The 18% mark which is the participation rate of female leaders invited by the WEF, or largely chosen by their respective companies to participate, was a heavily discussed figure over the last few days. While it is up from previous years, it is still a mediocre number showcasing that the world is just about to shift but far from being there yet. Fortunately, things are different among younger generations. Out of those below 30 at the events around the promenade, a good half of them were females. Now it is up to the leaders in power to make sense of this shift along the millennials and, both, mentor and empower young leaders and shapers alike — without giving advantage to the boys in the club as it was the case when they were striving to build their careers. It seems more like a fair game among the younger crowd, leaders shall embrace and promote this shift towards supporting smart talent regardless of gender. But in order to get there, we might all have to become a bit more of a feminist to achieve actual equality in opportunities.

# 7 Platforms tackling the refugee crisis are growing

Being home to a refugee camp, the issue of migration is neither new to Davos, nor only prevalent once a year. But compared to previous years, the current migration crisis in Europe reinforced the discussion around this topic on numerous panels in and outside the Congress Center. The Forum drove together players which are working on ground with their capacity to change the situation. Techcrunch’s Mike Butcher and Startupaid’s Paula Schwarz were two out of many taking actions who showcased ways of contribution and launched new forms of making an impact such as alongside large NGOs such as the World Food Programme which called for greater corporate investment into life-saving programs in all areas.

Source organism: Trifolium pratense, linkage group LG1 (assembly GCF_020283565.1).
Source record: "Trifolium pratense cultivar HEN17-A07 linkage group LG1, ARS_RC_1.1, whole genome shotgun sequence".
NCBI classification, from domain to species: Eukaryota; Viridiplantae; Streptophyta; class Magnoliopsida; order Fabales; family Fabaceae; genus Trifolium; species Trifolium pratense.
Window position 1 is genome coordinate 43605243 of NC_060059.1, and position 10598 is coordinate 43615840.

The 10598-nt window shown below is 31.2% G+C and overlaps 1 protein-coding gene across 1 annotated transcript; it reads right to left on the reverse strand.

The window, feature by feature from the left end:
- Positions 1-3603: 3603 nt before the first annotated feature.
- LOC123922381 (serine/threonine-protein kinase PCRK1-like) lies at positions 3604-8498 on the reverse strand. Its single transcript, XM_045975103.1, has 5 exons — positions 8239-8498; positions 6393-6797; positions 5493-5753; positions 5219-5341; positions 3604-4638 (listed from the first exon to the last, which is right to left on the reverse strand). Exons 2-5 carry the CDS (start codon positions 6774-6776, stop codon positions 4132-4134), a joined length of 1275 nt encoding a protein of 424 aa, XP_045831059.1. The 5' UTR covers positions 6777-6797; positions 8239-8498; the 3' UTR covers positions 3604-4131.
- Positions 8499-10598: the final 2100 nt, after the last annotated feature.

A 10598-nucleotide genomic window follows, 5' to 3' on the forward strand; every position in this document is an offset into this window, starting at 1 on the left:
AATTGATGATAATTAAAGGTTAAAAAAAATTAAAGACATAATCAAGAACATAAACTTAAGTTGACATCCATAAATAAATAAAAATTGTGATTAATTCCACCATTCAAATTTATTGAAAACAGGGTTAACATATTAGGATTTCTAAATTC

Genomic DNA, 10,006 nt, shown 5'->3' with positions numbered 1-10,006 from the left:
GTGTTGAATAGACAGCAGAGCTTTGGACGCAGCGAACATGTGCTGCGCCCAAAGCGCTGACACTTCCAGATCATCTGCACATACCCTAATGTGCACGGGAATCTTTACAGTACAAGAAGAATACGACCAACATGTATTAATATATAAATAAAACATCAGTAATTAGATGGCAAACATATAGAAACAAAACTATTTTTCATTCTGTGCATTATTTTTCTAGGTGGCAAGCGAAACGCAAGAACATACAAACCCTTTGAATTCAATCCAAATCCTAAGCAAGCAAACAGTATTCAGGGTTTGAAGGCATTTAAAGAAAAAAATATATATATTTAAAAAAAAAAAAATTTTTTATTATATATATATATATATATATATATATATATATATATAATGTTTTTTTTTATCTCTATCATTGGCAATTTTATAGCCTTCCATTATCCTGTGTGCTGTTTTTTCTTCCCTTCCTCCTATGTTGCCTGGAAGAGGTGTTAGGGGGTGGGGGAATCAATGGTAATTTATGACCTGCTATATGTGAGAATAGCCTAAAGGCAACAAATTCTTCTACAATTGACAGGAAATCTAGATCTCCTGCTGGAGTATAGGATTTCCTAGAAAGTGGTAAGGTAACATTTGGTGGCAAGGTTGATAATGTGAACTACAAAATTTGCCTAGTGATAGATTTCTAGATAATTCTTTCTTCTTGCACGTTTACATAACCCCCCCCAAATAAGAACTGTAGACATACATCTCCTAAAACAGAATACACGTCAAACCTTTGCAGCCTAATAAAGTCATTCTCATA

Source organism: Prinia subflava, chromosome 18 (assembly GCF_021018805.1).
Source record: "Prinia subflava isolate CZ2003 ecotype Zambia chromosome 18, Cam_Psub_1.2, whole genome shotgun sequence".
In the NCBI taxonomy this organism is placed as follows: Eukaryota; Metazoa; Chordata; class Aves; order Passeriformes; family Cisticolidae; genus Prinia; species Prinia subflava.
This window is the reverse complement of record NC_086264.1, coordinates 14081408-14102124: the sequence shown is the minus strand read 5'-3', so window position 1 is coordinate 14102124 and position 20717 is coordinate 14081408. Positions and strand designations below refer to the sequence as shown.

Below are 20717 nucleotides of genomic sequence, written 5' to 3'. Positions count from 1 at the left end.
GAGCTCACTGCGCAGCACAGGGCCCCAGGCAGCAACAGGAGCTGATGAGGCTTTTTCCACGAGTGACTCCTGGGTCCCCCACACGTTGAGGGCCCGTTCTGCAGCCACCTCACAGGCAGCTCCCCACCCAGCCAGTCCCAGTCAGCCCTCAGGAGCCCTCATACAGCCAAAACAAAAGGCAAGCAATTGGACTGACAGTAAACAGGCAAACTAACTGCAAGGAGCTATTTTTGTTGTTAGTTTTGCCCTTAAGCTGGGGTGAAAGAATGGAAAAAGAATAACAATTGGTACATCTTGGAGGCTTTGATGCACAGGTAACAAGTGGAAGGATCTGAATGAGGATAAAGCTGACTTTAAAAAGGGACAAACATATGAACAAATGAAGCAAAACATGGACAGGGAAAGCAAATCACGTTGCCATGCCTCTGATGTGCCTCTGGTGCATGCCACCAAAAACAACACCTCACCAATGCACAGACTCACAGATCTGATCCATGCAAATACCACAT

# 8 The Davos crowd challenged the Uber supply structure

While some regulators were sipping their reception drinks listening to Travis Kalanick’s interpretation of why Europe is a little slow on tech adoption, others found it hard to keep supply and demand stable for popular goods around the Swiss village. While Uber is quick at stabilizing supply on demand, tech adoption among regulators is probably the more difficult game these days where supply and demand are heavily out of balance.

For some memorable quotes from the sessions check out: